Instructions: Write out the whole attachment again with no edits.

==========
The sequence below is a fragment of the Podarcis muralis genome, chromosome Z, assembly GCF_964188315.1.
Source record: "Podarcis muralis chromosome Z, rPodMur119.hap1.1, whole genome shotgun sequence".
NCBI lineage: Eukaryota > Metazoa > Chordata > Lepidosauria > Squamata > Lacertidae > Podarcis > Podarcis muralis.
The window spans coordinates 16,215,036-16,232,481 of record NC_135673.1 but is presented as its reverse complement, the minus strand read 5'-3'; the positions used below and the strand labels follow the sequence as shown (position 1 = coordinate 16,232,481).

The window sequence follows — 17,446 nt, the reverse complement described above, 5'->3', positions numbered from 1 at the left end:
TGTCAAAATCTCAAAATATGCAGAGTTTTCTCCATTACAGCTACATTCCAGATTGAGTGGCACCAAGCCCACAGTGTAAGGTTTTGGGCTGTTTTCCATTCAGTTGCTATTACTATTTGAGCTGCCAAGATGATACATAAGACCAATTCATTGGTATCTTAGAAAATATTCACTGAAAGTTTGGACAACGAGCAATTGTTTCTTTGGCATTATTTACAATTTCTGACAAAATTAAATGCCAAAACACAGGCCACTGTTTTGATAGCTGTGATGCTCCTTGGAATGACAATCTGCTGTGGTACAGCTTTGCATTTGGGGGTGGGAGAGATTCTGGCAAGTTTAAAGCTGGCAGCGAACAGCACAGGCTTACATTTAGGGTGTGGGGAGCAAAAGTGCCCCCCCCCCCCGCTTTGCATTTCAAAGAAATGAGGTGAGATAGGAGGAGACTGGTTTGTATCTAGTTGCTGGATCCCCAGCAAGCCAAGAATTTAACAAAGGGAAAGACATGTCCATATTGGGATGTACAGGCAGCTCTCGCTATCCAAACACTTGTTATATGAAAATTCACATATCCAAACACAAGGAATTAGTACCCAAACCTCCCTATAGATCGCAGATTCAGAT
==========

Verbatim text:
The sequence below is a fragment of the Podarcis muralis genome, chromosome Z, assembly GCF_964188315.1.
Source record: "Podarcis muralis chromosome Z, rPodMur119.hap1.1, whole genome shotgun sequence".
NCBI lineage: Eukaryota > Metazoa > Chordata > Lepidosauria > Squamata > Lacertidae > Podarcis > Podarcis muralis.
The window spans coordinates 16,215,036-16,232,481 of record NC_135673.1 but is presented as its reverse complement, the minus strand read 5'-3'; the positions used below and the strand labels follow the sequence as shown (position 1 = coordinate 16,232,481).

The window sequence follows — 17,446 nt, the reverse complement described above, 5'->3', positions numbered from 1 at the left end:
TGTCAAAATCTCAAAATATGCAGAGTTTTCTCCATTACAGCTACATTCCAGATTGAGTGGCACCAAGCCCACAGTGTAAGGTTTTGGGCTGTTTTCCATTCAGTTGCTATTACTATTTGAGCTGCCAAGATGATACATAAGACCAATTCATTGGTATCTTAGAAAATATTCACTGAAAGTTTGGACAACGAGCAATTGTTTCTTTGGCATTATTTACAATTTCTGACAAAATTAAATGCCAAAACACAGGCCACTGTTTTGATAGCTGTGATGCTCCTTGGAATGACAATCTGCTGTGGTACAGCTTTGCATTTGGGGGTGGGAGAGATTCTGGCAAGTTTAAAGCTGGCAGCGAACAGCACAGGCTTACATTTAGGGTGTGGGGAGCAAAAGTGCCCCCCCCCCCCGCTTTGCATTTCAAAGAAATGAGGTGAGATAGGAGGAGACTGGTTTGTATCTAGTTGCTGGATCCCCAGCAAGCCAAGAATTTAACAAAGGGAAAGACATGTCCATATTGGGATGTACAGGCAGCTCTCGCTATCCAAACACTTGTTATATGAAAATTCACATATCCAAACACAAGGAATTAGTACCCAAACCTCCCTATAGATCGCAGATTCAGAT